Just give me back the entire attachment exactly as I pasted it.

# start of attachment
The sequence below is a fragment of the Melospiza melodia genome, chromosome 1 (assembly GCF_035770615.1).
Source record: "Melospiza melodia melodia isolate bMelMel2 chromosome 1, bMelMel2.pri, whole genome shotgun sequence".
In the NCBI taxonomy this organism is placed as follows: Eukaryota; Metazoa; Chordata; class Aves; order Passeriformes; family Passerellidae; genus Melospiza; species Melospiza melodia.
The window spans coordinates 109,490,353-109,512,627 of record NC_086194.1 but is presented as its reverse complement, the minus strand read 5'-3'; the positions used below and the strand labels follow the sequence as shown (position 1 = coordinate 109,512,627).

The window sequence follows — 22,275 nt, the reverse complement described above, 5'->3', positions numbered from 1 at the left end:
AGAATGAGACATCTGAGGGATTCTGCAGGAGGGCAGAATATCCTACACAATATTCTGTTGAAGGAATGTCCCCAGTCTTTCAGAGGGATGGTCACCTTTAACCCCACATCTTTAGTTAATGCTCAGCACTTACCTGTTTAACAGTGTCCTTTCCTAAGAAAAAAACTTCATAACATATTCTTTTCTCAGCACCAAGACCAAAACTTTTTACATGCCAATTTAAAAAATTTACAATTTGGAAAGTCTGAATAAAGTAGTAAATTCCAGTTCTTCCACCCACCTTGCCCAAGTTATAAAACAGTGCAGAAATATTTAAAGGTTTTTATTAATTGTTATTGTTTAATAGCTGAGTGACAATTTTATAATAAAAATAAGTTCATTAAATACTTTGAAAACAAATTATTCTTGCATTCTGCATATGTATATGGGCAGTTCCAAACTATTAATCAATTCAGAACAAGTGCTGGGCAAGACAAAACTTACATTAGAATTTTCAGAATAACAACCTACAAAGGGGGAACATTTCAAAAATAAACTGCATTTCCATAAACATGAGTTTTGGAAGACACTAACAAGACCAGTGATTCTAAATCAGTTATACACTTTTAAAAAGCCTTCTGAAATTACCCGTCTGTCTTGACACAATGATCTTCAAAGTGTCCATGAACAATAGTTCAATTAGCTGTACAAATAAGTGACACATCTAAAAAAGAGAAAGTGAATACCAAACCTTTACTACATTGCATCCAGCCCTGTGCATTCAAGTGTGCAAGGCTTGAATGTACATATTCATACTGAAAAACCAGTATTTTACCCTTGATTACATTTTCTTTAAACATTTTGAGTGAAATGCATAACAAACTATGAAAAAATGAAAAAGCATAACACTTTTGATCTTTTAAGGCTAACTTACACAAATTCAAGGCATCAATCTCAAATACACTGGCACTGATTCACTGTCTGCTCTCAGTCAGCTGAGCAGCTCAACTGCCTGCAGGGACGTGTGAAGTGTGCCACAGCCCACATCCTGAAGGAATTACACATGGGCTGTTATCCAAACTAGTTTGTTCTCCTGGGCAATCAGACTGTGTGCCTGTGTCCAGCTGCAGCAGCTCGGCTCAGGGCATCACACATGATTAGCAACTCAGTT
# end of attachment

The sequence below is a fragment of the Melospiza melodia genome, chromosome 1 (assembly GCF_035770615.1).
Source record: "Melospiza melodia melodia isolate bMelMel2 chromosome 1, bMelMel2.pri, whole genome shotgun sequence".
In the NCBI taxonomy this organism is placed as follows: Eukaryota; Metazoa; Chordata; class Aves; order Passeriformes; family Passerellidae; genus Melospiza; species Melospiza melodia.
The window spans coordinates 109,490,353-109,512,627 of record NC_086194.1 but is presented as its reverse complement, the minus strand read 5'-3'; the positions used below and the strand labels follow the sequence as shown (position 1 = coordinate 109,512,627).

The window sequence follows — 22,275 nt, the reverse complement described above, 5'->3', positions numbered from 1 at the left end:
AGAATGAGACATCTGAGGGATTCTGCAGGAGGGCAGAATATCCTACACAATATTCTGTTGAAGGAATGTCCCCAGTCTTTCAGAGGGATGGTCACCTTTAACCCCACATCTTTAGTTAATGCTCAGCACTTACCTGTTTAACAGTGTCCTTTCCTAAGAAAAAAACTTCATAACATATTCTTTTCTCAGCACCAAGACCAAAACTTTTTACATGCCAATTTAAAAAATTTACAATTTGGAAAGTCTGAATAAAGTAGTAAATTCCAGTTCTTCCACCCACCTTGCCCAAGTTATAAAACAGTGCAGAAATATTTAAAGGTTTTTATTAATTGTTATTGTTTAATAGCTGAGTGACAATTTTATAATAAAAATAAGTTCATTAAATACTTTGAAAACAAATTATTCTTGCATTCTGCATATGTATATGGGCAGTTCCAAACTATTAATCAATTCAGAACAAGTGCTGGGCAAGACAAAACTTACATTAGAATTTTCAGAATAACAACCTACAAAGGGGGAACATTTCAAAAATAAACTGCATTTCCATAAACATGAGTTTTGGAAGACACTAACAAGACCAGTGATTCTAAATCAGTTATACACTTTTAAAAAGCCTTCTGAAATTACCCGTCTGTCTTGACACAATGATCTTCAAAGTGTCCATGAACAATAGTTCAATTAGCTGTACAAATAAGTGACACATCTAAAAAAGAGAAAGTGAATACCAAACCTTTACTACATTGCATCCAGCCCTGTGCATTCAAGTGTGCAAGGCTTGAATGTACATATTCATACTGAAAAACCAGTATTTTACCCTTGATTACATTTTCTTTAAACATTTTGAGTGAAATGCATAACAAACTATGAAAAAATGAAAAAGCATAACACTTTTGATCTTTTAAGGCTAACTTACACAAATTCAAGGCATCAATCTCAAATACACTGGCACTGATTCACTGTCTGCTCTCAGTCAGCTGAGCAGCTCAACTGCCTGCAGGGACGTGTGAAGTGTGCCACAGCCCACATCCTGAAGGAATTACACATGGGCTGTTATCCAAACTAGTTTGTTCTCCTGGGCAATCAGACTGTGTGCCTGTGTCCAGCTGCAGCAGCTCGGCTCAGGGCATCACACATGATTAGCAACTCAGTT